GUWAHATI, Sept 28 - Lack of supply water and plastic waste have been identified as two key causes of proliferation of mosquitoes in the city, door-to-door surveys conducted by the National Health Mission revealed.
As part of its efforts to control the rising cases of dengue in the city, the NHM, through its National Vector Borne Disease Control Programme (NVBDCP), has been conducting door-to-door surveys across the city, an exercise mostly aimed at identifying the vulnerable areas and reducing the sources of mosquito breeding, besides creating awareness.
�We have seen that in many areas residents store water, particularly that which is used for washing purposes, in containers either outside or inside the houses. Water tanks remain open and residents hardly cover them.
�These open water tanks are major breeding grounds of dengue mosquitoes. In the hill sides like the ones adjacent to GMCH and Kahilipara, people are even using thermocol containers to store water. These are the main mosquito breeding sources. At places, our survey teams have been confronted by the residents who refuse to discontinue the practice, citing lack of supply water,� said an NHM official.
�However, when we showed them the mosquito larvae in the containers, they relented. Moreover, in many areas, water accumulating in plastic waste, like used disposable glasses strewn inside or outside the residences, has been found to be a source of dengue mosquito breeding,� the official said.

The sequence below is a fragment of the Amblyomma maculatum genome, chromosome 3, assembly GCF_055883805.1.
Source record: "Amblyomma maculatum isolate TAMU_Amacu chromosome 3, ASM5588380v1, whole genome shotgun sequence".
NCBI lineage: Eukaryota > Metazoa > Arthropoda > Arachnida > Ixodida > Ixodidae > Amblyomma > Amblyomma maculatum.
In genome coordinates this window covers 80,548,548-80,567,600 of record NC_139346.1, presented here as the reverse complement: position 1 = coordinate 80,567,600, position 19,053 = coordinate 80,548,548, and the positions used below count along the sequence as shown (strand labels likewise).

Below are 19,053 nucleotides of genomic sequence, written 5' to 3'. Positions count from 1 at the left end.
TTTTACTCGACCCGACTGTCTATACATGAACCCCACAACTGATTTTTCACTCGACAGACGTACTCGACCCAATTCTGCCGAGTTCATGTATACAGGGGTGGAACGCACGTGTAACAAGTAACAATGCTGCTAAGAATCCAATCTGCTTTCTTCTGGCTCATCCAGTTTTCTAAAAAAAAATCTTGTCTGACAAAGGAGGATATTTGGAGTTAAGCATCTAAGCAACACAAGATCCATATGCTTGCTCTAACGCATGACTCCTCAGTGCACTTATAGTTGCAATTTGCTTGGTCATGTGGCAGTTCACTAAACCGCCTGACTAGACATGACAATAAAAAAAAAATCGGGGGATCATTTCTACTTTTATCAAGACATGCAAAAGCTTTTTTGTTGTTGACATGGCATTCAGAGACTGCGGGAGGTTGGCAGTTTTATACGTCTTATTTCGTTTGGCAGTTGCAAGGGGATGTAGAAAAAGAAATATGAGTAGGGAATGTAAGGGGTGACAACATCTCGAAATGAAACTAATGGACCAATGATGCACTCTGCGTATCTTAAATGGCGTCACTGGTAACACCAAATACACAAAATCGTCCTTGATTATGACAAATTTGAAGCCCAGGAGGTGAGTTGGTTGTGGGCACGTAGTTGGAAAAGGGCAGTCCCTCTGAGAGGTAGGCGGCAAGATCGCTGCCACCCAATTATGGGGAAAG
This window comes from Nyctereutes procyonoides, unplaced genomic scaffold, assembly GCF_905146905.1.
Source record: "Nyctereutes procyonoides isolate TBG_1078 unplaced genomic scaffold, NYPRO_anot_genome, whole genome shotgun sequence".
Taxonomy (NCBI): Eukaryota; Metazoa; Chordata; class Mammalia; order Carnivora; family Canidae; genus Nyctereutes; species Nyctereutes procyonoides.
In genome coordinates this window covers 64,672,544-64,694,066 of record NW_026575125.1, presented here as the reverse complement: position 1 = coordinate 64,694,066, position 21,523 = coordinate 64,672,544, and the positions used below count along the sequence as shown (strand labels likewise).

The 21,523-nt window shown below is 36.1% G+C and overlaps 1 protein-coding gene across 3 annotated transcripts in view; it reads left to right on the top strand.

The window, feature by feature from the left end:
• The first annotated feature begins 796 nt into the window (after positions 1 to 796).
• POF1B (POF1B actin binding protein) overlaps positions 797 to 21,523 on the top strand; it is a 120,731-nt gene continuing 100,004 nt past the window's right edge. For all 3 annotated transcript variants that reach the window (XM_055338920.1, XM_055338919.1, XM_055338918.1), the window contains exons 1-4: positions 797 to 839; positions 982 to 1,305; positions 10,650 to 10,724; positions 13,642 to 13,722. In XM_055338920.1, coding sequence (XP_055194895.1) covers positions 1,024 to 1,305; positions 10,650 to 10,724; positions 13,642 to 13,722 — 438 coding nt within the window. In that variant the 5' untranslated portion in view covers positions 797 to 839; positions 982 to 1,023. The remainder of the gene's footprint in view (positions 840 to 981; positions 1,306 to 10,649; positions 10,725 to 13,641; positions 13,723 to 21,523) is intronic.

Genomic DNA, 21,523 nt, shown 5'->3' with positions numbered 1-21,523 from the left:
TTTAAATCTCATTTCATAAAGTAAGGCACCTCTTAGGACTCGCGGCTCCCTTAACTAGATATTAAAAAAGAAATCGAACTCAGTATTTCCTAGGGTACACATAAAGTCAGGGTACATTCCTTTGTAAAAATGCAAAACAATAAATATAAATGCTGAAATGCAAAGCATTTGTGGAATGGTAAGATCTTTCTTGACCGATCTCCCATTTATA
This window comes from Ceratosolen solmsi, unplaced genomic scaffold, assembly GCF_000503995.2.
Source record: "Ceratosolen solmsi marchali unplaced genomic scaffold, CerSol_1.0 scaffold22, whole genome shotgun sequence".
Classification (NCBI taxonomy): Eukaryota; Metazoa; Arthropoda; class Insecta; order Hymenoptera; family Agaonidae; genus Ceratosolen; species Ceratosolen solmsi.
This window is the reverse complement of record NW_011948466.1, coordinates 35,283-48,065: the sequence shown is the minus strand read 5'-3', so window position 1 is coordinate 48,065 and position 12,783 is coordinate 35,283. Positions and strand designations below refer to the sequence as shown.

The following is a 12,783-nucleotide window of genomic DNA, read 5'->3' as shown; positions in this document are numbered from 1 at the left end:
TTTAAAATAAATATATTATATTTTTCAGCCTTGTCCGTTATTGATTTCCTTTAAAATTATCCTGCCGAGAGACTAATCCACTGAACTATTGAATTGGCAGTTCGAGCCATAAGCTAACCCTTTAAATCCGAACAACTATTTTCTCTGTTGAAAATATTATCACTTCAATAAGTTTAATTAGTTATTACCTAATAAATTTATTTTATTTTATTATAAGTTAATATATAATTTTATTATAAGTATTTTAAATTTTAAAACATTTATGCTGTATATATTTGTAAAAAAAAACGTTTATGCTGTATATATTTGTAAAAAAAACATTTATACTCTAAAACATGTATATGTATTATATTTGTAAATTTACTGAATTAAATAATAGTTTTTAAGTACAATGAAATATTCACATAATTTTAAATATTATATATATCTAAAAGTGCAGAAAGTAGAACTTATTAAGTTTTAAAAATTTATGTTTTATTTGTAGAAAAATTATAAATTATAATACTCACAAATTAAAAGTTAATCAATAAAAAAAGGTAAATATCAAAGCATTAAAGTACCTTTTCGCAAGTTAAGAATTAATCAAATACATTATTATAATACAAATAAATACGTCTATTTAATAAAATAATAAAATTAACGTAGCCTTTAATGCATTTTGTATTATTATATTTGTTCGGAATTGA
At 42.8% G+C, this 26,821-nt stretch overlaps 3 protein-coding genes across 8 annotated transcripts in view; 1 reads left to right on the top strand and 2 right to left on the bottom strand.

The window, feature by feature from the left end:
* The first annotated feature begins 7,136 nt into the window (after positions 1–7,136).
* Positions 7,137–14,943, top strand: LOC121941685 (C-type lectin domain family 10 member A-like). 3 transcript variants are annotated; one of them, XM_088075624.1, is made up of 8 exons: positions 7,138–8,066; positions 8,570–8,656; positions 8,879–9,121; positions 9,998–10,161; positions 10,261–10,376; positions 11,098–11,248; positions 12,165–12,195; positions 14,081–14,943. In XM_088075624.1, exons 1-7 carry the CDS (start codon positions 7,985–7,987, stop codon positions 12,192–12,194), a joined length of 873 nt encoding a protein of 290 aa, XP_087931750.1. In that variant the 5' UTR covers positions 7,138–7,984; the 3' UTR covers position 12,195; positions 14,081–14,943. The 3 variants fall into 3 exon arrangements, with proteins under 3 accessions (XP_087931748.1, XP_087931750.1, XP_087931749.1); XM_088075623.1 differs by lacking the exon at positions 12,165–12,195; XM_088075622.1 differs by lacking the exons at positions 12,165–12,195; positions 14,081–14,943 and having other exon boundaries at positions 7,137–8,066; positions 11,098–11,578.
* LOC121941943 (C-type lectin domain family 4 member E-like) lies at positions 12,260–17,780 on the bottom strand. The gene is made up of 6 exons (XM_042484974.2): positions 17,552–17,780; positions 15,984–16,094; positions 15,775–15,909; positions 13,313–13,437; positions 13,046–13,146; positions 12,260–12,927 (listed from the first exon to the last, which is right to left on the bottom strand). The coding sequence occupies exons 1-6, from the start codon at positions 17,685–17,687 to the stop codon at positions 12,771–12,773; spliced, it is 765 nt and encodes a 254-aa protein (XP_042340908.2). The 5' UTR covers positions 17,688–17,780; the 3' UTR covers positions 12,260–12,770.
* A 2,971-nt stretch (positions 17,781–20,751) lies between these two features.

Inconsistent water supply in most areas of the city has forced residents to store water required for daily use. In many cases, the stored water is left uncovered. Many residents encountered by the survey teams have argued that not all the containers can be covered.
The NHM survey teams have touched most of the schools in the city, and they claim that people are now becoming aware of the problem and taking preventive measures. Over ten inspection teams of the district administration and NHM are conducting surveys and awareness meetings in vulnerable areas to control the dengue outbreak. The Guwahati Municipal Corporation (GMC) has also deployed its own teams for source reduction. The exercise will continue for the next few weeks.
While Zoo-Narengi, Lokhra, Noonmati, areas adjacent to GMCH, Kahilipara etc., have been identified as vulnerable areas, surveys have also found fresh proliferation of Aedes mosquitoes � the genus of mosquito which causes dengue � in new areas like New Guwahati, Botahguli, Six Mile, Borjhar etc.
Till date, over 1,500 dengue cases have been detected in the State this year. The bulk of the cases are in Guwahati.